The term derives from the Gk mousik ē, by way of Lat. musica and Fr. musique. Originally it designated everything the muses superintend, but by the time it arrived in Eng. in the 13th century it meant the art of sound and time. The same word has been borrowed by many other languages, suggesting a previous lack of such a general term, even in highly musical cultures, such as that of Indonesia.
The term's inclusiveness, though, has changed and been contended. With the idea of music goes the idea of not-music, which for most people in modern Western cultures would embrace sounds heard in the street or kitchen — though many might want to include birdsongs as music, and perhaps also the sounds of waves or of the wind through trees. Equally, some people's music may be not-music to others.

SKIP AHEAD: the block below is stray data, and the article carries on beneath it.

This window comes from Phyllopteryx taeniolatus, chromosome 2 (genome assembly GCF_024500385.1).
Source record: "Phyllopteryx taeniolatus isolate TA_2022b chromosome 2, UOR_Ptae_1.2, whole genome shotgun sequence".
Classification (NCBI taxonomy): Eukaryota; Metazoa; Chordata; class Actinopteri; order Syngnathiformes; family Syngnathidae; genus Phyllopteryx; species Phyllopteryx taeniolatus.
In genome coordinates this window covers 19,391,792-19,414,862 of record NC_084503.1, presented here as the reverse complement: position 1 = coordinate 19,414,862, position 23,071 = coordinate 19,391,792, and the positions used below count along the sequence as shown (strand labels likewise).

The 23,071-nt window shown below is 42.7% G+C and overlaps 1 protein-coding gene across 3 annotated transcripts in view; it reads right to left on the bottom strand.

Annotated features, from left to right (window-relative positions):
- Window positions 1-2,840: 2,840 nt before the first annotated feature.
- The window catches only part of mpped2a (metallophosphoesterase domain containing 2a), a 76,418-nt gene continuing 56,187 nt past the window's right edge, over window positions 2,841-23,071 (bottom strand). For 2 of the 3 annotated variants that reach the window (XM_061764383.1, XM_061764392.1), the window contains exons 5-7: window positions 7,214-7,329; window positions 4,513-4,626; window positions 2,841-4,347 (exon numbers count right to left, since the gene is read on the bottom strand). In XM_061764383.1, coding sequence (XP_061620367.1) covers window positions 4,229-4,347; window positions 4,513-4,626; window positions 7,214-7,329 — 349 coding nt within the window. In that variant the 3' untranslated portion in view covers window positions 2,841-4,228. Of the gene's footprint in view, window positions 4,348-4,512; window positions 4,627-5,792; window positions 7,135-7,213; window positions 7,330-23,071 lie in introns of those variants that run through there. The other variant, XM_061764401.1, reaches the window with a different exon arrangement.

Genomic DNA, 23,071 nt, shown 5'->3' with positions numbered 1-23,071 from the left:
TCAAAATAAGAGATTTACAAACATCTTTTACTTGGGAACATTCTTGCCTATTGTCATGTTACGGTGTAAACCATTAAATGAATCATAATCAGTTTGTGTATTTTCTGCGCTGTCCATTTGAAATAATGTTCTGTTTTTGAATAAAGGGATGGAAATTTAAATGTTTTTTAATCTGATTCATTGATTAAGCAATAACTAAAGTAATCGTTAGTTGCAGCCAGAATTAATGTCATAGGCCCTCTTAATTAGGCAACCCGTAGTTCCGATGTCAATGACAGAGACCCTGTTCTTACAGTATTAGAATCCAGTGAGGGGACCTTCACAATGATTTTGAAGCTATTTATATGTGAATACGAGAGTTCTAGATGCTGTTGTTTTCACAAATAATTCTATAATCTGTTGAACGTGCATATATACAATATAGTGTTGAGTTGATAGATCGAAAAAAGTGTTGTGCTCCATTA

If any definition has to be determined, therefore, not by the thing itself but by an attitude to it (listening with pleasure or interest), Berio's is the best: ‘Music is what someone listens to with the intention of listening to music.’ Music as a noun vanishes in the circularity of this definition. It is not a particular repertory or set of repertories (though with qualification it may be such, as in ‘Beethoven's music’, or ‘Indonesian music’, or indeed ‘my music’). It is almost a verb: a way of listening, a way of life.
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